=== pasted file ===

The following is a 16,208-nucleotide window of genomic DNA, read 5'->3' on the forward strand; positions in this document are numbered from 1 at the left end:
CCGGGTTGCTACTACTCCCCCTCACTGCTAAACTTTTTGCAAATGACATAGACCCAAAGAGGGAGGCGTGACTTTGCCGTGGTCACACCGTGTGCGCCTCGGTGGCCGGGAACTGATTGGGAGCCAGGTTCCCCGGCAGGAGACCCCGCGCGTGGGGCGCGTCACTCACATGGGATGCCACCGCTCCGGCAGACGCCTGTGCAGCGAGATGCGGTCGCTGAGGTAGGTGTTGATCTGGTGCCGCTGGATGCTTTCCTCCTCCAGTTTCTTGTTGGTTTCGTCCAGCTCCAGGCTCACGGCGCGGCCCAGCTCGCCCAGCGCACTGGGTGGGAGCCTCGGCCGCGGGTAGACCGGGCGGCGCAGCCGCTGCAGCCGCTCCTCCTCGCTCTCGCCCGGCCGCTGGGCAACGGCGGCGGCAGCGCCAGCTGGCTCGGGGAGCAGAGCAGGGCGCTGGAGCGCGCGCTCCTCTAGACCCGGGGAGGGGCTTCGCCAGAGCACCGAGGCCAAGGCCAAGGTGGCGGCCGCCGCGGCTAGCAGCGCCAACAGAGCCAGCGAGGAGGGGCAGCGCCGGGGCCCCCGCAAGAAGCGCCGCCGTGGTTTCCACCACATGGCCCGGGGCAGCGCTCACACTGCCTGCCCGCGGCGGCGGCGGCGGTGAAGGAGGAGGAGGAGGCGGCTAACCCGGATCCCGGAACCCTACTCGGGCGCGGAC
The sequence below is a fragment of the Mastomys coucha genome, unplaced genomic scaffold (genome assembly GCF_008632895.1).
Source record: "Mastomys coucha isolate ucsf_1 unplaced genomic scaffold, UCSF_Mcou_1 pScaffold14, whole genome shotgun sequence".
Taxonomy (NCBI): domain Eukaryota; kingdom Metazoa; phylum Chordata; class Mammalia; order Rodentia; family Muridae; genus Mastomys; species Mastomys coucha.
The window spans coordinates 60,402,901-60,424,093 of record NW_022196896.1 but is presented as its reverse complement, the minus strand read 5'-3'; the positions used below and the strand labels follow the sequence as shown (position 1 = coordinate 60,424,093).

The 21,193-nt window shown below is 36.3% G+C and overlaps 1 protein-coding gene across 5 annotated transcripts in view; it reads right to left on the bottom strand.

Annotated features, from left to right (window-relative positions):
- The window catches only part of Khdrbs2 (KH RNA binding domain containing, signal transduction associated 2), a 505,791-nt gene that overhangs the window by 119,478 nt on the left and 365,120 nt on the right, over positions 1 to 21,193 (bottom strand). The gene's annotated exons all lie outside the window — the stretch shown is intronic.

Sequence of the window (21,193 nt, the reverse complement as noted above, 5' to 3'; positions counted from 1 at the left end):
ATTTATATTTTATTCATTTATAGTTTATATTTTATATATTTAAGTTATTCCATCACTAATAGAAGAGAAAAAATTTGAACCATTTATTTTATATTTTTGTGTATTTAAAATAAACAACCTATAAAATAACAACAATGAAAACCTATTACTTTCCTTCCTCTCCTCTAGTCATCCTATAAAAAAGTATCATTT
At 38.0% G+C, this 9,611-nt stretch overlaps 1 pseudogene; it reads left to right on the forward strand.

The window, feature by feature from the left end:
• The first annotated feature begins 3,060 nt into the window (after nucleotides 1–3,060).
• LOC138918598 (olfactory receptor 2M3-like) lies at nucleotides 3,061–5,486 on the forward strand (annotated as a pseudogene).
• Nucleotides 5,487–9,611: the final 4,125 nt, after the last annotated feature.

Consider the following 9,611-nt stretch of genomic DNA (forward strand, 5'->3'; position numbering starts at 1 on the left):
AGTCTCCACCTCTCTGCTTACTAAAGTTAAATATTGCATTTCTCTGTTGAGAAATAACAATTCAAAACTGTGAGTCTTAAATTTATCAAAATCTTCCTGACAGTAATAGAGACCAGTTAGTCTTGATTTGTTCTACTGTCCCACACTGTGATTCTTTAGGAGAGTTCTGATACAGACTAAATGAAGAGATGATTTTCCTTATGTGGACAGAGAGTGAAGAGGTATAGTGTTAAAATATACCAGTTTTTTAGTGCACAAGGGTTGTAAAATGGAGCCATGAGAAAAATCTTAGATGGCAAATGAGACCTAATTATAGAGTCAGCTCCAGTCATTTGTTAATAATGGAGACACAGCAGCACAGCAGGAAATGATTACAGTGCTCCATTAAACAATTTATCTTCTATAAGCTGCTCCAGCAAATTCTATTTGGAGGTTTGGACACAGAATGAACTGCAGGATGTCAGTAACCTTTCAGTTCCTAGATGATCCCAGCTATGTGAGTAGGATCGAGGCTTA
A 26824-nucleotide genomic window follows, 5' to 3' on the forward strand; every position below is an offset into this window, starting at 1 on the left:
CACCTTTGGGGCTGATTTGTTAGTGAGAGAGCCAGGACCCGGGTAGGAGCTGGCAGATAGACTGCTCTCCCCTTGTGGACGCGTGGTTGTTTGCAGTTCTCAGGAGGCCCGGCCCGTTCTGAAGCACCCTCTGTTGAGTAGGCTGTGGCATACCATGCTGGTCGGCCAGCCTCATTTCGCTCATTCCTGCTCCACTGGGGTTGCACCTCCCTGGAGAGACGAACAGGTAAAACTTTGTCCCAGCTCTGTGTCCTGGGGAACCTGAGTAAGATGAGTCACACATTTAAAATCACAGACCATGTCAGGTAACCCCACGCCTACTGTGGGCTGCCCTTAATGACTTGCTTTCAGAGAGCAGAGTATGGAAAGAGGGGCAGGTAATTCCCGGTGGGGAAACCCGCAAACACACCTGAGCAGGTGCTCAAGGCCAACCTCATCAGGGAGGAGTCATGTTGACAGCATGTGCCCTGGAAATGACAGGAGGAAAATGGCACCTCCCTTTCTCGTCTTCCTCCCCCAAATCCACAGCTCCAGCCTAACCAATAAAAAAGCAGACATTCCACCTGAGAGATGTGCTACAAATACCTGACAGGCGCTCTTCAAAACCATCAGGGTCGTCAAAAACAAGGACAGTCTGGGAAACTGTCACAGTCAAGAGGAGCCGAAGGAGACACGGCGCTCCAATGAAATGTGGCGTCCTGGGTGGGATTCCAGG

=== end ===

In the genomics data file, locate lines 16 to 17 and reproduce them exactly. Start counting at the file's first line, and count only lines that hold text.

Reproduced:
• Nucleotides 5,487–9,611: the final 4,125 nt, after the last annotated feature.

Consider the following 9,611-nt stretch of genomic DNA (forward strand, 5'->3'; position numbering starts at 1 on the left):